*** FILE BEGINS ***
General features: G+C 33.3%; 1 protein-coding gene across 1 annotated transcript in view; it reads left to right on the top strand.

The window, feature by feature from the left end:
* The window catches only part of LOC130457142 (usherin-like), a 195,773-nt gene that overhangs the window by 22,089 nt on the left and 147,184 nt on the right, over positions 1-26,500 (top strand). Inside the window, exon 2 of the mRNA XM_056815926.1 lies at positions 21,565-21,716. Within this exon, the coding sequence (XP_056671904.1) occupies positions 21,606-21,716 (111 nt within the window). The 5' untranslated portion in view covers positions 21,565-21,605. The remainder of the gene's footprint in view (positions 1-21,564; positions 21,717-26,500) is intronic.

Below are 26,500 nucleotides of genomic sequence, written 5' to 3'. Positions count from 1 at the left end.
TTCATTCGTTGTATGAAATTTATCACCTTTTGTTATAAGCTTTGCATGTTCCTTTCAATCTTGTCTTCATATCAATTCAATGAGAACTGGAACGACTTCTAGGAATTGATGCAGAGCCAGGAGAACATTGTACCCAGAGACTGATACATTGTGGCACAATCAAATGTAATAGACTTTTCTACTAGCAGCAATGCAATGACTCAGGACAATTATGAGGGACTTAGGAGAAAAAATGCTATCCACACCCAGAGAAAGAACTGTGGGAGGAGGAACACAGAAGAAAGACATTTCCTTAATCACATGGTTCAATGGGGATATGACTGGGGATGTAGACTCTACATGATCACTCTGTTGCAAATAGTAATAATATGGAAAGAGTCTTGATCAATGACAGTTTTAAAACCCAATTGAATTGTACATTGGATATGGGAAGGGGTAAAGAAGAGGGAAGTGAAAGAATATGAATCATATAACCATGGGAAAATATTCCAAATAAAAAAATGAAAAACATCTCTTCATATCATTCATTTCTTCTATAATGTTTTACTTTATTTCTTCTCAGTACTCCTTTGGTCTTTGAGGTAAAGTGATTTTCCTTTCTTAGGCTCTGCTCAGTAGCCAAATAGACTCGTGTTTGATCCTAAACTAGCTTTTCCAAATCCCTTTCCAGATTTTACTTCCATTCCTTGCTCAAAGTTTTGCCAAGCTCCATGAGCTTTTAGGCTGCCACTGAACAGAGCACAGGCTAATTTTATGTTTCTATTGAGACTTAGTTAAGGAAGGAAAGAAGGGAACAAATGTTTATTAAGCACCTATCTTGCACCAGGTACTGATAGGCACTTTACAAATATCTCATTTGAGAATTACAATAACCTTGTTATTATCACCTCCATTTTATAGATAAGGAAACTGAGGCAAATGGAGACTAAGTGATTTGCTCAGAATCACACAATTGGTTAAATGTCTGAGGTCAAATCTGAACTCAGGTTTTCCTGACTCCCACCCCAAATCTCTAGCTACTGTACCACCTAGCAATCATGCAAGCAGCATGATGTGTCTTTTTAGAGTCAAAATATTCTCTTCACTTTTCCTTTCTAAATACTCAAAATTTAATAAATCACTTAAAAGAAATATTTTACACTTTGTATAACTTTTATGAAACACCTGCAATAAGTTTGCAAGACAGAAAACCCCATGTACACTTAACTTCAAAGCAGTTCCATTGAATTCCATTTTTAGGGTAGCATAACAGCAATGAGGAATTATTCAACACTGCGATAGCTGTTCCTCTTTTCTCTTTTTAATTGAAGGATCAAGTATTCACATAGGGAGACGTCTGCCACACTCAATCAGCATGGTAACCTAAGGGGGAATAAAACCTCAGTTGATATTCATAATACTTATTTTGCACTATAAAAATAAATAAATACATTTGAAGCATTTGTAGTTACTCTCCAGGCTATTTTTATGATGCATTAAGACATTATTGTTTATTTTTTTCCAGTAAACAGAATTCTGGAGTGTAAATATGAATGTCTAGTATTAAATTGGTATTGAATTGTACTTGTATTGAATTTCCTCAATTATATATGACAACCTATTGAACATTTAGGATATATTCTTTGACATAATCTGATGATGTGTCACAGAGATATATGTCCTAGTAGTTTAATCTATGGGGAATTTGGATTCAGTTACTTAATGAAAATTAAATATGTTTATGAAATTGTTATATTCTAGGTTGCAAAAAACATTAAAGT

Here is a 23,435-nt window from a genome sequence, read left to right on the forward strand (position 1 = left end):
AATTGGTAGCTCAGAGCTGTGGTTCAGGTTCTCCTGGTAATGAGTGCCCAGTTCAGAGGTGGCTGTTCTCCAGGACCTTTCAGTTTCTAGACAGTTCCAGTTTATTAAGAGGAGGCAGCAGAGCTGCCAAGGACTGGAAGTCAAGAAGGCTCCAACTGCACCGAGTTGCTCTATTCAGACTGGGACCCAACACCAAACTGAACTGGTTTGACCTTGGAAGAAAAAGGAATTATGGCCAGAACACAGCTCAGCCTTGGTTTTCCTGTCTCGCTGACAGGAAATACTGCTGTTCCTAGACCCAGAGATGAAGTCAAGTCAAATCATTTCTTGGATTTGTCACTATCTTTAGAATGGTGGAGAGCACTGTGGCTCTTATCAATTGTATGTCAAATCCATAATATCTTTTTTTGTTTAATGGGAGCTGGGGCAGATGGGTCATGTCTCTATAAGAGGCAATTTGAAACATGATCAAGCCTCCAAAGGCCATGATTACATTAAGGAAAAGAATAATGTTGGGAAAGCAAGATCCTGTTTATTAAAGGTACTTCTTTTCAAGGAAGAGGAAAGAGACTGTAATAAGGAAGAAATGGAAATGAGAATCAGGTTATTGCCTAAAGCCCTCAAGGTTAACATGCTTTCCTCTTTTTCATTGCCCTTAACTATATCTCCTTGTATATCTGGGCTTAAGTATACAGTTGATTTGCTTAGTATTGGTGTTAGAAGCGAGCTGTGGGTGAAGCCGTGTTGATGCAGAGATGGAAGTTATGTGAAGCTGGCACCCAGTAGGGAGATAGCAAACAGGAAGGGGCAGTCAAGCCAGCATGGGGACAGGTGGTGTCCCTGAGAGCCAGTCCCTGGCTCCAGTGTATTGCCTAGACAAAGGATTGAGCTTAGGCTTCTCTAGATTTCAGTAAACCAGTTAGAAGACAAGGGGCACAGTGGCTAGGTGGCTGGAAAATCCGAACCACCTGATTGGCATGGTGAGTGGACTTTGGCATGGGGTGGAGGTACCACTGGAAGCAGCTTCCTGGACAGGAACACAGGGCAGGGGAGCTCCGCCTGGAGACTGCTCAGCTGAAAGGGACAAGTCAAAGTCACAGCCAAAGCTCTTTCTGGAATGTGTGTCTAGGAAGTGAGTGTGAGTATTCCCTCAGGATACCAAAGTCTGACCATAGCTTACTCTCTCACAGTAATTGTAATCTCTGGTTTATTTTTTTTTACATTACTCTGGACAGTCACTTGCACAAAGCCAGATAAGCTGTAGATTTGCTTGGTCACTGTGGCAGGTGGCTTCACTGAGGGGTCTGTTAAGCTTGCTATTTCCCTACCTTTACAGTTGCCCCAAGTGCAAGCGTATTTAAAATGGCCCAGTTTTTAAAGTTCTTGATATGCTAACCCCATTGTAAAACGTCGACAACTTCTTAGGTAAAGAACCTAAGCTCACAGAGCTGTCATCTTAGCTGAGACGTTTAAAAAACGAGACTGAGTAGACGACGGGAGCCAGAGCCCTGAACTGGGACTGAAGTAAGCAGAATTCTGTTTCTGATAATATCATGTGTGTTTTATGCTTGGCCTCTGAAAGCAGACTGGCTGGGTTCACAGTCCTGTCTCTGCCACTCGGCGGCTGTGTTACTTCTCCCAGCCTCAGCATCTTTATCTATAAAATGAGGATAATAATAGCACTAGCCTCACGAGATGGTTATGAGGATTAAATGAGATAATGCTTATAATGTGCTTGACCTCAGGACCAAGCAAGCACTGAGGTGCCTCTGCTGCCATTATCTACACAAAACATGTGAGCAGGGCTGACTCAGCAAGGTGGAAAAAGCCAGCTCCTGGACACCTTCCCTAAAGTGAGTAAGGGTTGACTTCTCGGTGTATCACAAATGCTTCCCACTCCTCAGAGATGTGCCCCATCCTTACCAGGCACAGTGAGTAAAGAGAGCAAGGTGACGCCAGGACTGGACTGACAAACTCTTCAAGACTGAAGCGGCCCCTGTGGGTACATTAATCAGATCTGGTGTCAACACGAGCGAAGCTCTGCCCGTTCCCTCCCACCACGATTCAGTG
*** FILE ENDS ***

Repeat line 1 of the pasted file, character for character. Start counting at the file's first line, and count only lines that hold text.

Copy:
General features: G+C 33.3%; 1 protein-coding gene across 1 annotated transcript in view; it reads left to right on the top strand.